Death of a World Citizen
Like many in Chesapeake Country, we at Bay Weekly were deeply saddened by the passing this week of Tom Abercrombie, wise man, adventurer and world-class citizen.
His death is a loss that will be felt far beyond Maryland. Seldom has such a gracious, learned and humorous person called our region home. Never have we known such a character.
With an impish grin and a witty remark or two, Tom would tell us we were nuts for writing such stuff. But anyone who knew him would agree.
Whether building his sailboat at home along the West River, carrying on at the Old Philosophers’ Club at Shannon’s in Shady Side on Friday afternoons or counseling the uninitiated of Washington on the intricacies of Middle Eastern culture, Tom embraced life with joy.
He had a 40-year career as a reporter/photographer for National Geographic, traveling to 80 countries before he retired in the mid-1990s. It was the era of rich and expansive journalism, before the bean-counters and graphics-mongers diminished the profession, and Tom would devote months to delivering stories from mysterious lands.
He was the first journalist to travel to the South Pole. Tom and his wife, Lynn, a photographer and co-adventurer, were the first in the news business to be granted free rein in what is now southern Yemen, a Marxist state back then.
Tom once told us that the most influential book in his life was his third-grade geography book, and we came to understand why. Name a hot spot in the world, and Tom had been there, probably several times.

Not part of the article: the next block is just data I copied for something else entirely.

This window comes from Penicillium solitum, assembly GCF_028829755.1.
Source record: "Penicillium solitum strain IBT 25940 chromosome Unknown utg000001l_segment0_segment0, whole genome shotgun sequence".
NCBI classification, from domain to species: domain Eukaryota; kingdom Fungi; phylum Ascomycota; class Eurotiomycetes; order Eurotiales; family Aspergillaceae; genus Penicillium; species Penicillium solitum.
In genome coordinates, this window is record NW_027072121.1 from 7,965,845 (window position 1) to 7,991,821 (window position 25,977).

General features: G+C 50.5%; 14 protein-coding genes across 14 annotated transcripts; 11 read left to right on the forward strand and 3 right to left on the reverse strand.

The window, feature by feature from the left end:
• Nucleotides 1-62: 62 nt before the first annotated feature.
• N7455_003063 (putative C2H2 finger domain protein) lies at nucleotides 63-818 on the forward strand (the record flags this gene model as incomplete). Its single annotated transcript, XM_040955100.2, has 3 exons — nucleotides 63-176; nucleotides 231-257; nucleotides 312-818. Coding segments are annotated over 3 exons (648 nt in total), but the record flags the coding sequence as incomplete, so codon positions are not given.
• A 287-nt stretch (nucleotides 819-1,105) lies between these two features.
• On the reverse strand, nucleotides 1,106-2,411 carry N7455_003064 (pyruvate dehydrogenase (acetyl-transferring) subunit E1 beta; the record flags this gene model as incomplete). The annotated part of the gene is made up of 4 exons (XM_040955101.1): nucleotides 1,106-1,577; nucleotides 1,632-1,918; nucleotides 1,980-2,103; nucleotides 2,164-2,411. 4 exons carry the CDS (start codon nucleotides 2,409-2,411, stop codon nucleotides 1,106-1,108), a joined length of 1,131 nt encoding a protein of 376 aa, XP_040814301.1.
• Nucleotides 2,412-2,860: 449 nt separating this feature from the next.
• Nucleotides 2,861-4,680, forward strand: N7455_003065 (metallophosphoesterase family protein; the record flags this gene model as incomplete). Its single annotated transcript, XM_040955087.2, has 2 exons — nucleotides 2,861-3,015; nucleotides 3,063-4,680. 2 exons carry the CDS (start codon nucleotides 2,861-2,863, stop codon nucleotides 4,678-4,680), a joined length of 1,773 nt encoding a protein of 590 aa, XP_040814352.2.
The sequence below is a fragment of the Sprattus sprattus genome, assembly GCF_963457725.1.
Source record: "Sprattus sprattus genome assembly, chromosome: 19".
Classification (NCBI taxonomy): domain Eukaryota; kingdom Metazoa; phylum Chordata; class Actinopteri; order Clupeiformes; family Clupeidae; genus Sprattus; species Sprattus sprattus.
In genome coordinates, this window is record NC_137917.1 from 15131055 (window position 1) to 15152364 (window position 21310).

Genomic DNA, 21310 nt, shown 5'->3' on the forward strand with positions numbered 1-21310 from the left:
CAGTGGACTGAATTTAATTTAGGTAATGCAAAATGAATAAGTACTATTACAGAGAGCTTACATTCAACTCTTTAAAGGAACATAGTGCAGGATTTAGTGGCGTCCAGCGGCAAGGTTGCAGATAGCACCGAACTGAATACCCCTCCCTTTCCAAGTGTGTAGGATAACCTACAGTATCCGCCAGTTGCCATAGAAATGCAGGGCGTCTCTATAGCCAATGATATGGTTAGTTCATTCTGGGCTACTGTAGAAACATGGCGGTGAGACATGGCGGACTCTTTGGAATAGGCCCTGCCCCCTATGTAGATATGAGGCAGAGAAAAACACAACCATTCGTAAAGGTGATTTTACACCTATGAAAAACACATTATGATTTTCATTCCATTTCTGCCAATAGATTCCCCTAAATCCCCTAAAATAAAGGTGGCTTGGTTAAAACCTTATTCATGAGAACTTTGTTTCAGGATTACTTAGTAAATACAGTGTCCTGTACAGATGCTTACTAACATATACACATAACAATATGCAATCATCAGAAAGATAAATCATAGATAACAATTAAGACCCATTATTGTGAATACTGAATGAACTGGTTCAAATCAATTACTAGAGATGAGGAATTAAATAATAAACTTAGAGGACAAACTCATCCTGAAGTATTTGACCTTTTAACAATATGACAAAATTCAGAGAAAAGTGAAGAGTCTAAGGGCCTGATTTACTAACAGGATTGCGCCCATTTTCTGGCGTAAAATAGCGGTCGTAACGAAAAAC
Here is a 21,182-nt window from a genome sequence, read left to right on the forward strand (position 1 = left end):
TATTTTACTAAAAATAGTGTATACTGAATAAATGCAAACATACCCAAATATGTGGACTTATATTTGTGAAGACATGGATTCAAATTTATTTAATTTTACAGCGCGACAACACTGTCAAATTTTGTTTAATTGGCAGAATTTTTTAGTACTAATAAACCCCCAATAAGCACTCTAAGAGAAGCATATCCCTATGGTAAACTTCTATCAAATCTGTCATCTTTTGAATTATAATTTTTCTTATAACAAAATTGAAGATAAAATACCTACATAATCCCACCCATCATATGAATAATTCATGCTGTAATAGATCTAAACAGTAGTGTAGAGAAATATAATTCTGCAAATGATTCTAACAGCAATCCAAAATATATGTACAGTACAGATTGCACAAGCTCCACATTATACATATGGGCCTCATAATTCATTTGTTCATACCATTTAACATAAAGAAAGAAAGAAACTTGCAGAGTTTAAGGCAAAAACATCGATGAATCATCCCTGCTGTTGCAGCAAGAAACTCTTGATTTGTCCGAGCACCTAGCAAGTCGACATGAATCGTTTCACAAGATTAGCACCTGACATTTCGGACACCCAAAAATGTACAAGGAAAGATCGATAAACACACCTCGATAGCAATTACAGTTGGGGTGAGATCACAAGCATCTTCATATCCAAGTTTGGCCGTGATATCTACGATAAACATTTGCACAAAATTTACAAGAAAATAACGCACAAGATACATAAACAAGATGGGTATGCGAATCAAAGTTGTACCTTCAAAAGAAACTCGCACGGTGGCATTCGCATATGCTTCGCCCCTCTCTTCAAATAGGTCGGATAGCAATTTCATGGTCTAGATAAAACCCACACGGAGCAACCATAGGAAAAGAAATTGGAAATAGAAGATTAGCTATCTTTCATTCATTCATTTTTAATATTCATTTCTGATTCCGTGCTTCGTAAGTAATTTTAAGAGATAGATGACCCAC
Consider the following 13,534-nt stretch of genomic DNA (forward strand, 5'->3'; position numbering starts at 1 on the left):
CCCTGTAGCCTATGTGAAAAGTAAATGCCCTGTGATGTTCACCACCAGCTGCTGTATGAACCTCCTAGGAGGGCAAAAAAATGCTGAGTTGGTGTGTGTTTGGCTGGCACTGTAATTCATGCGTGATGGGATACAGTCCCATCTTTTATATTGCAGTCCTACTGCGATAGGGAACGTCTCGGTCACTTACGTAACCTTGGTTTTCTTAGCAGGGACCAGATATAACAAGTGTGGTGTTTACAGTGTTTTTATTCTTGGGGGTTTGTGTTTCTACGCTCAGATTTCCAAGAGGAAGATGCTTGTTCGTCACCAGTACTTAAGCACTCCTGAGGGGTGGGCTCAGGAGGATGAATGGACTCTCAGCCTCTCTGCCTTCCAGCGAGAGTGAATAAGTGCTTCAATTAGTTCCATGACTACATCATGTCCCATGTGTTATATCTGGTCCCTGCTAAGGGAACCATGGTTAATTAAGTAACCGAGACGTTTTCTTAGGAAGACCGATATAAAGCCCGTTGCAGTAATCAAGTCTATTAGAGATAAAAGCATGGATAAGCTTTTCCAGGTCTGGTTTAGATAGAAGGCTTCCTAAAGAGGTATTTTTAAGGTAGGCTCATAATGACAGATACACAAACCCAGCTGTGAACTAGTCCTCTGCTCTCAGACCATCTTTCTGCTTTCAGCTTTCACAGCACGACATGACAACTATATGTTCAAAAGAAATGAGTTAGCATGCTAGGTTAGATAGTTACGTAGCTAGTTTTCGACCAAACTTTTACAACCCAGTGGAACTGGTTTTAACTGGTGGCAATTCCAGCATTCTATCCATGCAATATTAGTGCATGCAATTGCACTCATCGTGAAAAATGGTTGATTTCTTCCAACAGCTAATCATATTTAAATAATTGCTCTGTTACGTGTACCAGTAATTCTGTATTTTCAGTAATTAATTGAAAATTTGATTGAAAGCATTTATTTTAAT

His was a participatory brand of journalism. In Afghanistan, he became a player in buz kashi, a wild game of fighting for a goat carcass while astride a kicking, biting horse.
How, we asked him, did such a diminutive sort fall in with this hard crowd? Well, he responded, when the horse bit a player’s ear off, he happened to be on hand.
“I had damn near a hospital: this huge fishing tackle box full of morphine and sharpened scalpels. So I fixed this guy’s ear up and made him feel a little better,” he recalled in a Bay Weekly interview in 1998.
He knew Iraq intimately and was deeply troubled over both the fate of the Iraqi people in this war and the ignorance of many Americans about the Middle East.
Tom was a rascal of sorts, one of the many reasons he was beloved. During a visit of a contingent from Beirut to his West River home, Tom surprised folks when he went outside to fire off a few rounds from his pistol.
When asked what he was up to, Tom replied, “Just trying to make these people feel at home.”
When word arrived that Tom, 75, had succumbed after seemingly successful heart surgery, we didn’t believe it at first.
After all, he’d walked away from plane crashes (he was a pilot, too). He thought he was a goner long ago in China from typhoid, which had turned his body stiff and blue. (He would have died had he not been arrested by the Chinese Army, which forced him to make a run for Nepal, where he found the Canadian clinic that saved him.)
We mourn for Lynn and for Tom’s family and many friends, who’ll no longer be hearing his stories.
As one of those friends put it this morning, Tom was an icon, one of the truly great spirits, and his departure leaves a huge vacuum in our midst.
Read the BayWeekly interview with Tom at http://www.bayweekly.com/old-site/year98/lead6_7.html